I’m finding it very difficult to criticise it. There isn’t a weak song; there isn’t a duff note. Son of the Left Hand was my favourite song immediately upon hearing it, and that hasn’t changed. Step to the Magical has been stuck in my head many times in the two months I’ve owned the album while Wingman might just be the best song he’s written in years. Nail on the Head, In a Dive and Statues all show Duke doing what he does best. The first half of the album is the best of all his previous efforts. The only reason I still rate Songs From higher is because the second half doesn’t contain Salvation Tambourine and Last Night I Nearly Died. Look Out Machines, Stepping Stones and Domino are good songs in their own right, not quite matching the heights of those previous but still demanding listens.

The more I listen to Look Out Machines!, the more I fall in love with it. To describe it as a grower would be unfair though, as it immediately grabbed my attention. It’s an album that has come at the right time. The messages of hope resound within me, the easy music makes it difficult to listen to something else and Duke’s voice keeps you captivated. It contains enough of his quirks (unfortunately no gramophone that I noticed), highlighted on Tweed Coats as the background sounds are simply him walking around Eastbourne. It contains incredibly catchy elements (pre-chorus for Nail “I rattled the walls as I ran through the halls, screamed every word that I knew”) and moments where you can feel how much emotion he’s put into this album. But none of that is what makes it so special. It could be a dreadful album and still be special for it was completely fan funded. Gigging is how Duke makes his living and it’d be easy to look at the established artists and say musicians have it easy but for people like him, albums can only be produced through the generosity of fans, essentially strangers. Obviously they chose that career path, however like I’ve said music won’t evolve without artists like Duke Special and it’s up to us make sure they don’t die out. Buy Look Out Machines!, I assure you that you won’t regret it.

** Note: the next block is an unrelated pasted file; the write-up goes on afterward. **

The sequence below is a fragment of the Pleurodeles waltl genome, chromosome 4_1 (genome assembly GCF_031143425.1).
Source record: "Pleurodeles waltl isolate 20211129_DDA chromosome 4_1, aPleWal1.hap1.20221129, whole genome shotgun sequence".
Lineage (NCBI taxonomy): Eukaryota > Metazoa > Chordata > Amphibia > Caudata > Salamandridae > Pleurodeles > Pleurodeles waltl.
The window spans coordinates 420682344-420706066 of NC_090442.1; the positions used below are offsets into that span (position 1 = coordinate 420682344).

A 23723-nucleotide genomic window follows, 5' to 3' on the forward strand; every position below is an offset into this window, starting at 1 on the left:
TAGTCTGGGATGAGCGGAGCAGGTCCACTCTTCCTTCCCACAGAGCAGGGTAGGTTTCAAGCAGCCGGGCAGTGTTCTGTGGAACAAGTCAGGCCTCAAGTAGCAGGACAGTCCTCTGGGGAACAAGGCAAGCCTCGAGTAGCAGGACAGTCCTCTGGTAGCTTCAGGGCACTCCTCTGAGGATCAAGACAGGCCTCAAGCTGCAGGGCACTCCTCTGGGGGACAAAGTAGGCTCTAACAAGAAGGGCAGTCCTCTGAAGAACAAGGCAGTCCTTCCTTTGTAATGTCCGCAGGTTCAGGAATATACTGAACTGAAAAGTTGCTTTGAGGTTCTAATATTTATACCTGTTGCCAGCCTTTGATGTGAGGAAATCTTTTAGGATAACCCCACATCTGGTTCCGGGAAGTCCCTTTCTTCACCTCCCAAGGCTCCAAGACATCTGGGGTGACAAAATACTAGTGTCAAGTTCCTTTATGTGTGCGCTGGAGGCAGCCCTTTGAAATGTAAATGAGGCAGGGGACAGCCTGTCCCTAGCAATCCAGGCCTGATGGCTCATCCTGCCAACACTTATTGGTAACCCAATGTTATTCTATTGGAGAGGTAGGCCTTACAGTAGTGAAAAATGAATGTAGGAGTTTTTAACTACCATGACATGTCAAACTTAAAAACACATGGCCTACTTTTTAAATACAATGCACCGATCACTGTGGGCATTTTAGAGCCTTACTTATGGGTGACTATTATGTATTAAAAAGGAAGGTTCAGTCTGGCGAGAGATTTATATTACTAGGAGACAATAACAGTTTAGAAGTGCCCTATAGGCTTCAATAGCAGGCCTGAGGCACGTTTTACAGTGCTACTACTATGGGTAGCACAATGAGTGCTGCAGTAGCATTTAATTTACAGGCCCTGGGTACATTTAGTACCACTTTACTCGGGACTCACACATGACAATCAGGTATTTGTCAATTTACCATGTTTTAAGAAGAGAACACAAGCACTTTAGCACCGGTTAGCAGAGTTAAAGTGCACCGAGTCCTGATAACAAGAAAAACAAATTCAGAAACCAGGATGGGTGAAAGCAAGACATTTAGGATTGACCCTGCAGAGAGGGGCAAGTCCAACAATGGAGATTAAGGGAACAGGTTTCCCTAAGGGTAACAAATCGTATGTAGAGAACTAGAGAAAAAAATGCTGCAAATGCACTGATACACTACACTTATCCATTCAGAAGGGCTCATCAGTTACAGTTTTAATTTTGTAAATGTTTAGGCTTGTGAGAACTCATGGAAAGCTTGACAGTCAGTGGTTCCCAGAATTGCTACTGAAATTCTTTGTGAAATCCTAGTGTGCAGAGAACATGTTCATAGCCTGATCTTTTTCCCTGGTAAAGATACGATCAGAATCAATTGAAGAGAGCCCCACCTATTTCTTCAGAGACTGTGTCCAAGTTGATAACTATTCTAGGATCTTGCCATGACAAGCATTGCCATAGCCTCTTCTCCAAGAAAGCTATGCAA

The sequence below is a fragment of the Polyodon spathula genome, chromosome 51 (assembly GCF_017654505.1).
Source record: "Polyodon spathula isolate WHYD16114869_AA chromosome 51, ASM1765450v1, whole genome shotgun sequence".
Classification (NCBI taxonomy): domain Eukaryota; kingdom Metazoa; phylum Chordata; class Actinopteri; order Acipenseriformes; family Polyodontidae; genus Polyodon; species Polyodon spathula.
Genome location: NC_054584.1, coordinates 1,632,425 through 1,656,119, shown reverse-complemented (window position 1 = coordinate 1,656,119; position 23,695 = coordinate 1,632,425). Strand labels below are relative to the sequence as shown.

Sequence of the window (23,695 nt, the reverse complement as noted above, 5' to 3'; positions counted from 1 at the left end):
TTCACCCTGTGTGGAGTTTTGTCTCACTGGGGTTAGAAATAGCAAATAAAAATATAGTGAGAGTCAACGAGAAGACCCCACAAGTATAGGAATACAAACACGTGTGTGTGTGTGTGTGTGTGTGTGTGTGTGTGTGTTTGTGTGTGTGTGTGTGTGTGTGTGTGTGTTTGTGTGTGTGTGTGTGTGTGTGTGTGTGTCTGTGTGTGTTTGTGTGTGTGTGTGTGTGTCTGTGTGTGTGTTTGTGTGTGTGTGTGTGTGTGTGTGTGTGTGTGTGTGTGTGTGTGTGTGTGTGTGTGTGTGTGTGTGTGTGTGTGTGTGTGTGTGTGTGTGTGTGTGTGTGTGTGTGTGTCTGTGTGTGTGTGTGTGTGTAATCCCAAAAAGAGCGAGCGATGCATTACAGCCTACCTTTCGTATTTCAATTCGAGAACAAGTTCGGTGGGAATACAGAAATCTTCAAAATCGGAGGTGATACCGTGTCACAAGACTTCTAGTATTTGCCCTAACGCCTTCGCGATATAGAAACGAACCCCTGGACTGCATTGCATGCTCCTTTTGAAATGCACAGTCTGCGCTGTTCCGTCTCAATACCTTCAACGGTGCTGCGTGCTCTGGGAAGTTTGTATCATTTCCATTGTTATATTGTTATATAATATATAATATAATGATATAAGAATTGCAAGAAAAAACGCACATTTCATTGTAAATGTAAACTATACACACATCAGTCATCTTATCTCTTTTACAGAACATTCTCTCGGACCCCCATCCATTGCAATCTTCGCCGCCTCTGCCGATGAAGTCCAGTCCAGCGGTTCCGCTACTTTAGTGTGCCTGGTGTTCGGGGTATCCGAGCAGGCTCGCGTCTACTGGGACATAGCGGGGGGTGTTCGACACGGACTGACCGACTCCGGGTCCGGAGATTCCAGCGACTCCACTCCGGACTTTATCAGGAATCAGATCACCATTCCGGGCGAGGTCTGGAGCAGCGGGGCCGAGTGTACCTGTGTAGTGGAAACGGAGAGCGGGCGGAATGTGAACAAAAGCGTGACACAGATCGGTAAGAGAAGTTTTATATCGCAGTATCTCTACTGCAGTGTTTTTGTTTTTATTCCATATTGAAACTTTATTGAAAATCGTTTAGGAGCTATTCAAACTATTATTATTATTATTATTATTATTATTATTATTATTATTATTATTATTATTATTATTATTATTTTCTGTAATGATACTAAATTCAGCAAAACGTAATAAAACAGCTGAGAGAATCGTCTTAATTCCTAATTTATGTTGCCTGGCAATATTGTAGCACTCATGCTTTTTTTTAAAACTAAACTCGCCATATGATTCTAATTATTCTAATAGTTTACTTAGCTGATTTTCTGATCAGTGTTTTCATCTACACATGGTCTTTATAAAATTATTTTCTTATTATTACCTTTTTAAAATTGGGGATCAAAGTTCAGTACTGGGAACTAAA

1. Wingman – 9/10
  2. Elephant Graveyard – 7/10
  3. Step to the Magical – 8/10
  4. In a Dive – 8/10
  5. Statues – 7/10
  6. Son of the Left Hand – 10/10
  7. Look Out Machines – 6/10
  8. Nail on the Head – 8/10
  9. Tweed Coats – 6/10
  10. Stepping Stones – 6/10
  11. Domino – 6/10

Album rating: 7.5/10 (Excellent)

Note: I took most of the information about the writing of the album from here, it’s a review worth reading as it’s from the Horses’ mouse, the Duke himself. 

Drones: The natural progression in Muse’s remarkable career


Drones is Muse’s 7th album, which is an impressive return for a trio of men from Teignmouth, Devon. Over 20 years and 6 albums they’ve conquered rock music, headlining stadiums on a remarkably regular basis. It’s credit to their success that an album containing the destruction of the world, the crumbling of civilisation, a JFK speech and a capella singing isn’t considered too over the top. Drones takes everything which Muse do best, draws on influences from their favourite bands (Queen, RATM etc) as well as from their own previous efforts and combines it all to produce a monster of a rock album.